Adding an Adjustable Waistband to Easy Fit Shorts

Add an Adjustable Waistband -

I love adding custom shorts to complement an embroidered t-shirt. My go-to pattern for shorts (and lounge pants!) is The Scientific Seamstress Easy Fit Pants. They are so, well, easy! Like her other patterns, The Easy Fits pattern is almost like a sewing lesson, so if you haven’t made pants, no worries, it will walk you through. I have used flannel to make PJ pants for my boys and nephew for Christmas, lightweight summer PJ pants, and lots of shorts. They are super quick and always look cute. 

This time around I made a little modification, I added buttonhole elastic and made the waistband adjustable. I have two boys who share clothing, one who has a bigger waist. Their commercial pants that have adjustable waistbands are a huge help in keeping pants up!

This same method can be used on other patterns for anything that has elastic in a casing, including pants, shorts and skirts.  (If you have the pattern, this step inserts before step 4 in the construction, before forming the casing.)

To add an adjustable waistband you will need:

  • Two Small buttons (about 1/4” size, they won’t show so they don’t have to go with the outfit. I used grey.)
  • Buttonhole Elastic 
  • Ruler or Tape Measure (I use a Centering Ruler which is super handy!) 
  • Sew-in or fusible interfacing (A small scrap is plenty)
  • Disappearing Ink Pen or Chalk
  • The ability to make buttonholes
Once you have your shorts (or pants or skirt) assembled, it might look sort of like this. The bottom hems and the top elastic casing are the remaining steps. With the garment inside-out, place the front side up, since that is where the adjustable elastic will be placed.  The Easy Fit pants pattern has you press the casing fold before sewing the legs together, you can see the creases.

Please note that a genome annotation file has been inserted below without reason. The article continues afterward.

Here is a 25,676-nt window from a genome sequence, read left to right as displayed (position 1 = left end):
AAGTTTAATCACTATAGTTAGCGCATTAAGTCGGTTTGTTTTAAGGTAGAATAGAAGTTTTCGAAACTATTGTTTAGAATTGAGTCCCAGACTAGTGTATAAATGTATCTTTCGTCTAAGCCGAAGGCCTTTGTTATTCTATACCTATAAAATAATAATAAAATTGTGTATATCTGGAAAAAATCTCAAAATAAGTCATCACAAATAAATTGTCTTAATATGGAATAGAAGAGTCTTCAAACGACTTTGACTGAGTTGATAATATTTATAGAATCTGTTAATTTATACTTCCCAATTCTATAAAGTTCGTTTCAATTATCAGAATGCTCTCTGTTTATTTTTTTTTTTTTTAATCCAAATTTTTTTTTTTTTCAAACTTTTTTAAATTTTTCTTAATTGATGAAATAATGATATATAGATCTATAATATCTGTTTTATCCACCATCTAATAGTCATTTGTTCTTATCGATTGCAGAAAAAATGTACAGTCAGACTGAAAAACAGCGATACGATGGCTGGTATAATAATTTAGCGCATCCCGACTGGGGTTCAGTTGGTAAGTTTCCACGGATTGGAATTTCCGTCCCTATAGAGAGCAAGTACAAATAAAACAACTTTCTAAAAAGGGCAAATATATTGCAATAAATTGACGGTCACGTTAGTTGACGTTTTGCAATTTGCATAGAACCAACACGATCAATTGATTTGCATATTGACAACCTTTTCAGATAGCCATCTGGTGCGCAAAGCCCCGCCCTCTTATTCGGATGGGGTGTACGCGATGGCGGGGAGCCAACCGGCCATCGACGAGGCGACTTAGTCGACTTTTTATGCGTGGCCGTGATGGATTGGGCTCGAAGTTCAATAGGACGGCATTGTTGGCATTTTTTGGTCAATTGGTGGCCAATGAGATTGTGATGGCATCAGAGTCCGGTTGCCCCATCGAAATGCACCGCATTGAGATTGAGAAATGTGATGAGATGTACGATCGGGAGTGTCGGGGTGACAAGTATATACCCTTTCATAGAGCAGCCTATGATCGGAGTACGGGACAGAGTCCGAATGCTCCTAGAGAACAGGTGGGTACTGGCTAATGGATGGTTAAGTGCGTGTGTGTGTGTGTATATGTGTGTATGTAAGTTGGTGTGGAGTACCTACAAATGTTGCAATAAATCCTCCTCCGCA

Fold the casing over as it will sit when stitched, and measure for your buttonholes. I used the centering ruler from the front-center seam and measured 2.5” inches to each side and marked where the button holes should go. These shorts are size 3T, leaving about 5 inches between the buttonholes seemed about right. I estimated, larger sizes should be placed a little further apart. (I aimed for the holes to hit about the hip bones in the front.) The important part is to make sure they are equal distance from the center so they gather evenly,


My marking pen is purple and disappears quickly, you can see the purple mark on Nemo’s face.


Once marked, open the fold again, you will need to add interfacing to stabilize the buttonholes. Cut small scraps of interfacing and apply to the back of where the buttonholes will be. This will reinforce the buttonholes and the buttons. I cut mine about 1” x1.5. They should be less than the width of the casing.


With the casing folded open, stitch the buttonholes where you marked. By stitching open, when you fold it over, the buttonholes will not show on the front of the shorts. After your buttonholes are stitched, add a button about 1 inch to the side of the buttonhole, on the side toward the center seam.


Once you have your buttonholes and buttons attached, fold the casing over again, and stitch in place. You  do not need to leave a space to insert elastic like it instructs in the pattern, you will insert it through the buttonholes. You can use a zipper foot to stitch around the buttons, if you want. I just used my standard foot and went slowly near the buttons to stitch the casing.


Once you have the casing stitched, insert the buttonhole elastic. Since it will be exposed on the ends, you should melt the ends with a candle or lighter to seal and keep it from fraying. I buttoned one side and fed through the other with a safety pin. Once they are attached on both sides, stretch evenly to spread out the waistband gather. To loosen, just move the button further down the elastic, that simple.


The front will have a flatter look than it would normally since there is no elastic gathering. 


And you’re done!


(Link to the ruler is an Amazon Affiliate link. If you buy it I will get a few cents. Thanks! The other links are not affiliates, though I could not recommend the Scientific Seamstress Patterns more highly, I love them!)